In this post, read about unit tests, components of the testing pyramid, and how test-driven development saves time and costs.
Has your development team ever told you that they won’t write unit tests as it takes too much time? Or you found yourself in a situation where the test coverage of the code was lower because software developers wanted to make everything cheaper and faster?
Undoubtedly, the testing unit is time-consuming, and it takes more time than writing the code without unit testing.
In the rush of sprints and deadlines, unit testing is often skipped. As a result, you risk bugs in the code and defects that can negatively affect your business goals. But test-driven development can help you avoid the headache, save lots of time and money in the long run.
But first of all, let’s answer an existential question: why do we need testing?
Actually, for several reasons:
- To ensure that the product we develop meets our client’s requirements and expected outcomes.
- Check that we hadn’t broken anything in the system while introducing changes to the codebase.
When the software becomes more complex, it can be more difficult, time-consuming, and boring to identify bugs. So, to make fewer mistakes and accelerate the entire development process, we use automated testing, where both developers and QA engineers write tests.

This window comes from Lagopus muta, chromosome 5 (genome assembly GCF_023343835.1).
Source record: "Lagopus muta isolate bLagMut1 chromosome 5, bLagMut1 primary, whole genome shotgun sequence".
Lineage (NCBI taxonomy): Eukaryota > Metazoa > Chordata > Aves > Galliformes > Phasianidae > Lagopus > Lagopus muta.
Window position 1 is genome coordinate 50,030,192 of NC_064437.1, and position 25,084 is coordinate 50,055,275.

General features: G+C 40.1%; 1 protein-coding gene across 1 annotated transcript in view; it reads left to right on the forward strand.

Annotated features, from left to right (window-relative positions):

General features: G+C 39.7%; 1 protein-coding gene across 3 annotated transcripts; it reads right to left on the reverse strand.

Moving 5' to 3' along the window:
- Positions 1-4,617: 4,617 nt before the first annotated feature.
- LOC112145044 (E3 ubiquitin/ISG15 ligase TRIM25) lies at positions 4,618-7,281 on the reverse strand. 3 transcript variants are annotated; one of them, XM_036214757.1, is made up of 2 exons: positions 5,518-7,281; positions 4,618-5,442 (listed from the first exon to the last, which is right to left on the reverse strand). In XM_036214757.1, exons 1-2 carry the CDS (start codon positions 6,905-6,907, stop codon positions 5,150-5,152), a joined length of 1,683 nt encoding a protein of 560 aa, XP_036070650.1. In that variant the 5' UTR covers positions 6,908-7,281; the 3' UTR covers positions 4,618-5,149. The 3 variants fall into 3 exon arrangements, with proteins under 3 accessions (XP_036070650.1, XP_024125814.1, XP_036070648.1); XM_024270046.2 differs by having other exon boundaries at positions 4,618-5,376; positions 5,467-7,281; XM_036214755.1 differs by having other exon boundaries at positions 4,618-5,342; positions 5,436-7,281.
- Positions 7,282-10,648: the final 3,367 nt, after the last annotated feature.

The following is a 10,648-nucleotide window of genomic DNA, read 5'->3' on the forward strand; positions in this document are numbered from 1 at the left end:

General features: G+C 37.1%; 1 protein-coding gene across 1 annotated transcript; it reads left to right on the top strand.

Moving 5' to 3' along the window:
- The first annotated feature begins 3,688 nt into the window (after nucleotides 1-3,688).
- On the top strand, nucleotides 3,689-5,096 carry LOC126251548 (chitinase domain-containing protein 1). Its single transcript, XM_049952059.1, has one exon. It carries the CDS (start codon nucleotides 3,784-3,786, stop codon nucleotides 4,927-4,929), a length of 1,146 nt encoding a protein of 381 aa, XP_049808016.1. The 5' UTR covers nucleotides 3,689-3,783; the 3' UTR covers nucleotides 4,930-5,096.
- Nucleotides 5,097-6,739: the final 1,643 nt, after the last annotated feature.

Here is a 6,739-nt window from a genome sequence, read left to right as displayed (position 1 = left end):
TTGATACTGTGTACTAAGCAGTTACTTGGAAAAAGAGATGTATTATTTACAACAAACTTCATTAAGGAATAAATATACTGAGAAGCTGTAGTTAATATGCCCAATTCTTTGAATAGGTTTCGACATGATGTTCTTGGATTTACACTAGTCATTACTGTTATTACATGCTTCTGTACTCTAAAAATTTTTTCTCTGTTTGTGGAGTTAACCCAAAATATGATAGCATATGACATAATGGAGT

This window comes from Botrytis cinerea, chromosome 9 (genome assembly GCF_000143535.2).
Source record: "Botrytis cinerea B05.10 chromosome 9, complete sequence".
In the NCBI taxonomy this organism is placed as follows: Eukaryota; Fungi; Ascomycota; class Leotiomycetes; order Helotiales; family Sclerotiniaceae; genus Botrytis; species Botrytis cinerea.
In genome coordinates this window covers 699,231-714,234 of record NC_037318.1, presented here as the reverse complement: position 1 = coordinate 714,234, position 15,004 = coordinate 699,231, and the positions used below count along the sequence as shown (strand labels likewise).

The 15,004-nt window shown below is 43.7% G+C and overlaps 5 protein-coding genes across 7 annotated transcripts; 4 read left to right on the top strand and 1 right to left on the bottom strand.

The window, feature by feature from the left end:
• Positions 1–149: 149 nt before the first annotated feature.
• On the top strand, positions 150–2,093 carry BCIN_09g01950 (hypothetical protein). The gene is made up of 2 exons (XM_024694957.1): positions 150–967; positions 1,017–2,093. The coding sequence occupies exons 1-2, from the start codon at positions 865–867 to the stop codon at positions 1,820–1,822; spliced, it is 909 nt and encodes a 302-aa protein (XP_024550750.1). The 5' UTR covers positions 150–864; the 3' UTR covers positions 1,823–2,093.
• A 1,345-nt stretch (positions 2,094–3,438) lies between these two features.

As you’ve already guessed, unit testing is part of the automation process.
In this post, I will show how unit testing can benefit your business and share the insights gained in 5+ years of software development testing. But before it, watch our 10 minutes video.
WHAT IS UNIT TESTING?
As the name suggests, unit testing revolves around the concept of “unit,” which means a small and isolated part. Unit testing is one of the many different types of automated testing. There’s no formal definition of “unit testing” as such. Still, Wikipedia defines it as “a software testing method by which individual units of source code — sets of one or more computer program modules together with associated control data, usage procedures, and operating procedures — are tested to determine whether they are fit for use.”
In other words, unit testing is a method when the smallest part of an application is being verified independently from other parts.
Unit testing doesn’t come cheap. However, an excellent test realization will pay off in the form of detecting and fixing bugs quickly and delivering higher product quality.
By and large, what’s important to remember about unit testing, is that it takes some time but, at the same time, saves time on testing during the development process.
So when does your project require unit testing?
- You have complex features.
- Your project will scale and grow over time.
- You want to predict your project’s time to market.
- You don’t want to spend a lot of costs on fixing bugs.
The more of these points match your project, the more you need unit testing.
HOW UNIT TESTING SAVES TIME & COSTS
Given that software developers write unit tests themselves, it’s faster to create and easier to maintain them. You get a return on your investment each time developers compile their code.
Test-driven development encourages developers to create unit tests before they start writing the code. It allows you to automatically check the code for defects, thus preventing bugs instead of fixing them.